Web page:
Download our latest insights today and discover how our expertise might prove the perfect tool to future-proof your business.
People are living longer than ever before1. On the face of it, that’s positive news. Of course, it is. In 1800 the global average life expectancy was just 30 years old. Today that’s risen to 73.
But as they navigate their twilight years, our older generations are experiencing a proportionally similar rate of chronic illnesses, such as type 2 diabetes, arthritis and asthma.
What do an increased life expectancy and an increase in people living with chronic health conditions mean for the healthcare sector?
They mean that the healthcare sector is under enormous pressure to provide long-term care.
But there is another concern that is becoming increasingly important in every sector and every area of our private and public lives.
So, the question that you might be asking yourself as a chief procurement officer or chief financial officer of a healthcare facility is this:
Can you optimize procurement to enhance your bottom line and help the planet without sacrificing patient care?
The answer to that question, in the eyes of our specialists, is a collective and resounding yes.
Where do you start? Download our latest insights to find out.
Risk has been and always will be a key consideration when doing business.
As the world around us changes, its evolution brings challenges, sometimes predictable, often not.
Those challenges can expose businesses to risk.
But it is how they solve those challenges and deal with the risk that businesses can set themselves apart from their competitors, taking the opportunity to innovate or fall by the wayside as a result of not adapting quickly enough.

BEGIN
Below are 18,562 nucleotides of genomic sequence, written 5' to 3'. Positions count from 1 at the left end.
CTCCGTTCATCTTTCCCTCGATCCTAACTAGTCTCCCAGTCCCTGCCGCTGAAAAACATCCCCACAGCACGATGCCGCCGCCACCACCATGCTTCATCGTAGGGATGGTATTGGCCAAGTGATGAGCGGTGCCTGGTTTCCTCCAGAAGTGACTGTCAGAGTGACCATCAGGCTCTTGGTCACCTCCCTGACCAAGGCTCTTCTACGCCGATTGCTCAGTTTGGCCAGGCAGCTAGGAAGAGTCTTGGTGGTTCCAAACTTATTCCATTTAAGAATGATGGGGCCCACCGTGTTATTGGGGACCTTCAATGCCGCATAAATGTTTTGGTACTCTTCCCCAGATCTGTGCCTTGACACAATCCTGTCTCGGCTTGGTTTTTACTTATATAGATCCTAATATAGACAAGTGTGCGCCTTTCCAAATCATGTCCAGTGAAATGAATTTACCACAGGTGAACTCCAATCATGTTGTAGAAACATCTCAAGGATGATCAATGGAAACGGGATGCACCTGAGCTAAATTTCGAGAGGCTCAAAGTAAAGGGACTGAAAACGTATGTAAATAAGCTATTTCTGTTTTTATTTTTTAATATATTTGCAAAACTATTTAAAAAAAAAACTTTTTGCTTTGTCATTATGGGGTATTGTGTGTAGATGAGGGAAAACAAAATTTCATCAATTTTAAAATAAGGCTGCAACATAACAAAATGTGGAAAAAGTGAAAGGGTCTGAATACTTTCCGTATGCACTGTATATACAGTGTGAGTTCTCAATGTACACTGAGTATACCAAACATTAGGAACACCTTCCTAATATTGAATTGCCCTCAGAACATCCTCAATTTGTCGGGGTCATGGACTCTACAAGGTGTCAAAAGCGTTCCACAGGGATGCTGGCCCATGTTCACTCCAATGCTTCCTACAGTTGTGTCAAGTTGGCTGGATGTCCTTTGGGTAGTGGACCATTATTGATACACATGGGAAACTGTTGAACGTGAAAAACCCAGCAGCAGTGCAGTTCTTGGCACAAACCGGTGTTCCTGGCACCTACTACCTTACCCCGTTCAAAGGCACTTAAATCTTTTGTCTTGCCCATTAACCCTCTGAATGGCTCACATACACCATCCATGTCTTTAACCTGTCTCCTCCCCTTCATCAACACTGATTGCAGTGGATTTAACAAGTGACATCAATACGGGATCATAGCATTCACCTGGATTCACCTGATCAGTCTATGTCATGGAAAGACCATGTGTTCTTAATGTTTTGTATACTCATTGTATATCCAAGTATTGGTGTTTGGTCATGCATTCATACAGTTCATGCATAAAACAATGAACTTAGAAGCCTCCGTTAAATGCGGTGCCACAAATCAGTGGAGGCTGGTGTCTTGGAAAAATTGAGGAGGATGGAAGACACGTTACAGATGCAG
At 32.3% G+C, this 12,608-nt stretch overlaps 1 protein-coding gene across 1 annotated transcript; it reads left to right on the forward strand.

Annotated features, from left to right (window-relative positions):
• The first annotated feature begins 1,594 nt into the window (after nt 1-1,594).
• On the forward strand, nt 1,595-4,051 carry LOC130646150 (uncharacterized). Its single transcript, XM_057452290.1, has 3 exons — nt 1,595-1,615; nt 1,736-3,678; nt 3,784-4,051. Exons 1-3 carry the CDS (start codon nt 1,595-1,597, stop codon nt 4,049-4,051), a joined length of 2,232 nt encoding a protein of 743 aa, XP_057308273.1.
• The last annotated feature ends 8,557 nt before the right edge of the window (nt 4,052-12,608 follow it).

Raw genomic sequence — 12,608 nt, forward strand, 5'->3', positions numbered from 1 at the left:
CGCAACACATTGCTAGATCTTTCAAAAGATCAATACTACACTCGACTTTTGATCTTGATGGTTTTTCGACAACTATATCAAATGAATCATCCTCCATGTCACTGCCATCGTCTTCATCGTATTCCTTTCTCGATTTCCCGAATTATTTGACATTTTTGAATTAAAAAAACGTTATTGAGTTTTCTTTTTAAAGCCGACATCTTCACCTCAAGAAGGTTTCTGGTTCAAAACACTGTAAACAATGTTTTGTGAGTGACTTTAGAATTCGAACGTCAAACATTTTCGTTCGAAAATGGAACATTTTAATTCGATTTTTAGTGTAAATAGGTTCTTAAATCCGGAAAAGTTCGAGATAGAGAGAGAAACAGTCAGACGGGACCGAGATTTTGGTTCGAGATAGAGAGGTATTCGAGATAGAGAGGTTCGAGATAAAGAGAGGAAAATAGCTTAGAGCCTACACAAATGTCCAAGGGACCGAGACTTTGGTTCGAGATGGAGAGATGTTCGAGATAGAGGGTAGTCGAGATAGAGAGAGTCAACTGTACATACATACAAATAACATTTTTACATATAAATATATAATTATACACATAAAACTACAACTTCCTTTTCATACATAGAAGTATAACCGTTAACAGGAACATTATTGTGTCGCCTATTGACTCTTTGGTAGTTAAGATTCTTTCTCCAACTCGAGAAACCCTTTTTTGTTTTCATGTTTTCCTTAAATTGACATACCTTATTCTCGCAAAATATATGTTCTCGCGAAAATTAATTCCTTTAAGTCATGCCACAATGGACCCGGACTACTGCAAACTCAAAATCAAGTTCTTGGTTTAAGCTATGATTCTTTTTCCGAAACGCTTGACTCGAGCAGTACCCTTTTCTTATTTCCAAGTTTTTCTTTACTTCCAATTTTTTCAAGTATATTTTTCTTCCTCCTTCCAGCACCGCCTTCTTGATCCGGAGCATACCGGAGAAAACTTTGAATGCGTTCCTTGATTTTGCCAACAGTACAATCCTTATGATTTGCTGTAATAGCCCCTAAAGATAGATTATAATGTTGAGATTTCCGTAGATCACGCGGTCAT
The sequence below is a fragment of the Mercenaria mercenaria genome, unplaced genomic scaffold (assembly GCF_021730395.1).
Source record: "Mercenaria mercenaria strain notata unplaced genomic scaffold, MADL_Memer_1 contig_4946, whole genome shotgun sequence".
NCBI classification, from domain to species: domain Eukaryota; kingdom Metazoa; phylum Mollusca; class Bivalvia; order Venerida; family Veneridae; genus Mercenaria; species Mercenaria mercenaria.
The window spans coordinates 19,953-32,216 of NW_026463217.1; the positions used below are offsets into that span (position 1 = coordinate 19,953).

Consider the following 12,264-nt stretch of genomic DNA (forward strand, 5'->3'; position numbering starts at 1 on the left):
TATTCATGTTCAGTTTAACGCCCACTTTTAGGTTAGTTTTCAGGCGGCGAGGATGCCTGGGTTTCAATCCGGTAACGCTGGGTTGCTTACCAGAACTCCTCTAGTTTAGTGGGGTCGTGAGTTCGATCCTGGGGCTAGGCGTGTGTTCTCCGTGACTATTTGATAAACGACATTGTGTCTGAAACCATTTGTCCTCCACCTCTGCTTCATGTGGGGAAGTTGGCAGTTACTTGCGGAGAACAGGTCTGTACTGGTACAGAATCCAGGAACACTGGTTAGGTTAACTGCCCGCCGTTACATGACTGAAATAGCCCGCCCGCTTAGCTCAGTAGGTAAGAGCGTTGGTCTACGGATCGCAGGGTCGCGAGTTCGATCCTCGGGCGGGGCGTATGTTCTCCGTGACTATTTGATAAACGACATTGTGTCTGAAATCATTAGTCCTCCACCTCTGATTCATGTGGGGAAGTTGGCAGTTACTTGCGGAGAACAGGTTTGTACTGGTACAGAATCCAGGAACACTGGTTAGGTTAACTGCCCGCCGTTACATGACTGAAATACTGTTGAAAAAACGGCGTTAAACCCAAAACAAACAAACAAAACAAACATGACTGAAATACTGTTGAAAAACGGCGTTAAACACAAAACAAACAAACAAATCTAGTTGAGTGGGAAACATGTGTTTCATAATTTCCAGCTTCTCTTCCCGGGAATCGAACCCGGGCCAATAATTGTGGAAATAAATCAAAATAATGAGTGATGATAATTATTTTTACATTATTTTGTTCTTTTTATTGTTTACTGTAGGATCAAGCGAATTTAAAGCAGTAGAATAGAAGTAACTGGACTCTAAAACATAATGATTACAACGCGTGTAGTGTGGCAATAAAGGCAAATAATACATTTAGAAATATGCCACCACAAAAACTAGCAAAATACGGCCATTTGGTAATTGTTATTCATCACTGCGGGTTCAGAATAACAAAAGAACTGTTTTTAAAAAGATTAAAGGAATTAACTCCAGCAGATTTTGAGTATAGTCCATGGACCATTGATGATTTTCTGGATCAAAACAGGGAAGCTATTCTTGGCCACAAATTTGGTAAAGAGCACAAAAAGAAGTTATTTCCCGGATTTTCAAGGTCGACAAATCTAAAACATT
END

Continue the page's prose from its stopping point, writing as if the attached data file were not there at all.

As we navigate the tail-end of a pandemic, come to terms with a European conflict, attempt to solve climate change and navigate a squeezed economy, many companies are becoming overwhelmed by risk.
Our consultants help businesses to navigate and capitalise on risk.
They’ve been doing exactly that for 30 years.
Download our latest insights today.
From insurance to retail banking, pension specialists to accountancy firms, most businesses operating under the umbrella of financial services are looking at ways to simply survive these turbulent times. For many, the instinctive knee-jerk reaction might be to put cutting-edge ideas on the back burner and focus on what has proved profitable in the past.
Are they right to do so? Not always.
In fact, the opposite is often true. By adopting bold new ideas, your company may fair better than one that shies away from them.
Organizations that maintained their focus on innovation throughout the 2008 financial crisis, for example, emerged stronger than those who didn’t.1
Your goal should be long-term thriving, rather than short-term surviving.
But to adopt those ideas and change your strategy for the future, you need capital.
This is where Expense Reduction Analysts can help. Download our insights today.
Right now, most sectors are experiencing turbulence.
Whether it’s a shortfall in labour caused by the pandemic, a steep rise in packaging prices, interrupted supply chains or skyrocketing fuel costs, 63% of companies are navigating some form of disruption.
The agrifood sector, however, is different.
That’s because it’s experiencing all these challenges and more, simultaneously.
Decisions and events on one side of the world can have significant impacts on the food production of the other. They can influence dramatic price increases, squeezing a company’s profit margins.
What’s being done to help?
Well, for member states, the EU is proposing a lump sum payment to farmers, who regularly bear the brunt of agrifood’s pain.
In the UK, however, the government has not yet confirmed plans to offer a similar lifeline.
Whatever action governments are taking, your business should be prepared to weather the ongoing storm.